“Mass incarceration and state violence are particular cases of interest to me. They hold back so many of our people, often eliminating them from the possibilities of advancement. These are old issues that we face all over the world at different levels and so the fight against these systems is also a rallying cry for us all.”

He has a clear vision of how social change comes about. “Justice comes when the people at the grassroots level are able to create enough momentum, attention and energy to shift the culture. The problems with our system are often that it is top down from the government to us. We have to reverse that dynamic, only then do we see real justice, “by the people and for the people”

To sustain himself, he mediates in the morning and enjoys reading. He admits to a sneaky sense of humor and tries to walk to the beach whenever he has the chance. When asked for books he recommends, he suggests The Autobiography of Malcom X and Pedagogy of the Oppressed by Paulo Friere.

For students looking for advice, Abuznaid suggests, “Lay out a plan for yourself. Try to identify what work you would really like to do, the type that gets you going in the morning. Attend the meetings, gatherings, conferences and meet the people you want to learn from. Also, get involved in your local community, build relationships, learn and grow. The greatest impact always happens on the local level.”

Dream Defenders is an organization with transformational vision. It describes itself and its vision “as an uprising of communities in struggle, shifting culture through transformational organizing. We believe that our liberation necessitates the destruction of the political and economic systems of Capitalism and Imperialism as well as Patriarchy. We believe in People over profits. We believe that nonviolent resistance is “the only morally and practically sound method open to oppressed people in their struggle for freedom” and are fundamentally committed to nonviolence as our means of struggle against a violent oppressor. We want an immediate end to the police state and murder of Black people, other people of color, and other oppressed peoples in the United States, the immediate release of the 2.5 million prisoners of the United States’ War on the Poor, and trials by juries of our peers. We want an immediate end to all wars of aggression (domestic & abroad). We want a democracy that is fair and protects the right to vote for all. We want free, fully-funded public education for all that teaches us our true history and our role in present day society. We want community control of land, bread, housing, education, justice, peace and technology. We want more. We deserve more. We will organize, train, act and win.”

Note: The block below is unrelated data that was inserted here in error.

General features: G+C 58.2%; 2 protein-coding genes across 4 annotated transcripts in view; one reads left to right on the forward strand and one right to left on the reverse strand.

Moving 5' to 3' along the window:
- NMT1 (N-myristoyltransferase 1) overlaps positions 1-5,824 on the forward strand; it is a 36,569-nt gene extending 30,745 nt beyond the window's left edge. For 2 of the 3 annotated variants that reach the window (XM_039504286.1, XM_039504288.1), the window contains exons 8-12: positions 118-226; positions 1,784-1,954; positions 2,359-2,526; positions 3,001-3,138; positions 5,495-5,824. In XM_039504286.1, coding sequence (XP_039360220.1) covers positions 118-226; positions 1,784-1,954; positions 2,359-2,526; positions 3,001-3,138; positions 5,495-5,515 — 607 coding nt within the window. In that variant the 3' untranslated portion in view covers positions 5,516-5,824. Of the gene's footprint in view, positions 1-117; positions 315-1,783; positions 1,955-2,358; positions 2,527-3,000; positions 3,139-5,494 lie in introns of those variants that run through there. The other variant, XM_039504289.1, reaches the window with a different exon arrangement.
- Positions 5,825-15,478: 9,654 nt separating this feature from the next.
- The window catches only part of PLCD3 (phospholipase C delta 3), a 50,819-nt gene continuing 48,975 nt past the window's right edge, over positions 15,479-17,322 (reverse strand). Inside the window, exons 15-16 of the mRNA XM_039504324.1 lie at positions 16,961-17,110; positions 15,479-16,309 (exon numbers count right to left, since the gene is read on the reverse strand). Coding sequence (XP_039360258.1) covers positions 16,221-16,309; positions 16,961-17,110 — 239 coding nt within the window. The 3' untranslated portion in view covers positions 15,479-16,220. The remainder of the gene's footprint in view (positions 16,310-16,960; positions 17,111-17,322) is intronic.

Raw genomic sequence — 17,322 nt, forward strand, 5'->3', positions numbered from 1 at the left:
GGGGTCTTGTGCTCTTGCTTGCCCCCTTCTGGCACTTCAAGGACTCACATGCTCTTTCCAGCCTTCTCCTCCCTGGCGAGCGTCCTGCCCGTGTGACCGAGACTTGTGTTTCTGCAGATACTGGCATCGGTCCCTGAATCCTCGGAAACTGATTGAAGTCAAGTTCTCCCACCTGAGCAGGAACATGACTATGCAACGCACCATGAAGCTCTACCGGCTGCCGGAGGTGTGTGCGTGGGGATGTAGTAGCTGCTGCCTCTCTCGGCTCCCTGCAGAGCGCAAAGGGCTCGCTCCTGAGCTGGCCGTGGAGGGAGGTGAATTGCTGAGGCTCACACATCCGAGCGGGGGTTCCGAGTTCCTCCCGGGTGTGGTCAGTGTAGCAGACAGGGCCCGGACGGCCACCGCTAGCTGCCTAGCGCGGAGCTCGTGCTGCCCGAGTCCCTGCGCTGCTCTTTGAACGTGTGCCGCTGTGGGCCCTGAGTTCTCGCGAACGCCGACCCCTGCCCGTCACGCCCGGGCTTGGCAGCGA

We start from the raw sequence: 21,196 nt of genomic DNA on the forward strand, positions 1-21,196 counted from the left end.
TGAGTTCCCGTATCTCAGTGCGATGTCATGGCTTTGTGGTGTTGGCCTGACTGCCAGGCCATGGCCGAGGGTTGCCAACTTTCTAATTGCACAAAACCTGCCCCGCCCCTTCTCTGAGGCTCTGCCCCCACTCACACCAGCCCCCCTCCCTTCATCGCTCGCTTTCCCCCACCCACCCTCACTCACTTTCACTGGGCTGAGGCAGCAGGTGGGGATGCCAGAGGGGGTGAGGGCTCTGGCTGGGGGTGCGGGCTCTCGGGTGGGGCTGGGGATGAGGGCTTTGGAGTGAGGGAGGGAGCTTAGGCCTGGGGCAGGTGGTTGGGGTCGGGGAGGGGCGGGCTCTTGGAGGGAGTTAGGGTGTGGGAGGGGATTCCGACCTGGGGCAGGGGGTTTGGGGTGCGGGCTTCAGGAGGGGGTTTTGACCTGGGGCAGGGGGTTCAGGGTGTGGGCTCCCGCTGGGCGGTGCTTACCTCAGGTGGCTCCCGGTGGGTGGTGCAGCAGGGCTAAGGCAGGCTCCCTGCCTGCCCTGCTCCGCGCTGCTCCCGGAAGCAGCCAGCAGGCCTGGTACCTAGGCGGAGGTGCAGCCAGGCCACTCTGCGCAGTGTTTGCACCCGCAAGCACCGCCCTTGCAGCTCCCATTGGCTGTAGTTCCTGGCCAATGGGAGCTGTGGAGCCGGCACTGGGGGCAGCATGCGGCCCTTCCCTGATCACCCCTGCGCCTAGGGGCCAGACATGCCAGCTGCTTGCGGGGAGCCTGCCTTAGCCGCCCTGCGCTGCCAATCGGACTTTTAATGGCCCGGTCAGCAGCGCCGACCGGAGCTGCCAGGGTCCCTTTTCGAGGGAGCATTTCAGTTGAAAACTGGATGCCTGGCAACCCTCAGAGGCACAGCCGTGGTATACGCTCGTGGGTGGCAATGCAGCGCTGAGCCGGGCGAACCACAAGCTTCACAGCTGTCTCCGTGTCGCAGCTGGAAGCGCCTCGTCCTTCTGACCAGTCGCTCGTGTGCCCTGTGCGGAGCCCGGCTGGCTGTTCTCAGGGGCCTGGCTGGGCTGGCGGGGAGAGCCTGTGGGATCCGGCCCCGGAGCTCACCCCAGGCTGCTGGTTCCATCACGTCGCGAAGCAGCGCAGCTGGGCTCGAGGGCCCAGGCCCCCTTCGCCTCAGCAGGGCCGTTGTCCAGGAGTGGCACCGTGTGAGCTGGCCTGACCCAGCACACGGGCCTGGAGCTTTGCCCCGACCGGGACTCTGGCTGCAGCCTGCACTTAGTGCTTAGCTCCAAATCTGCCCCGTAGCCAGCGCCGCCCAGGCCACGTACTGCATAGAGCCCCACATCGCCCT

Abuznaid and Dream Defenders demonstrate what a movement and a movement lawyer can do for social justice.

More articles by:

Bill Quigley teaches law at Loyola University New Orleans and can be reached at quigley77@gmail.com.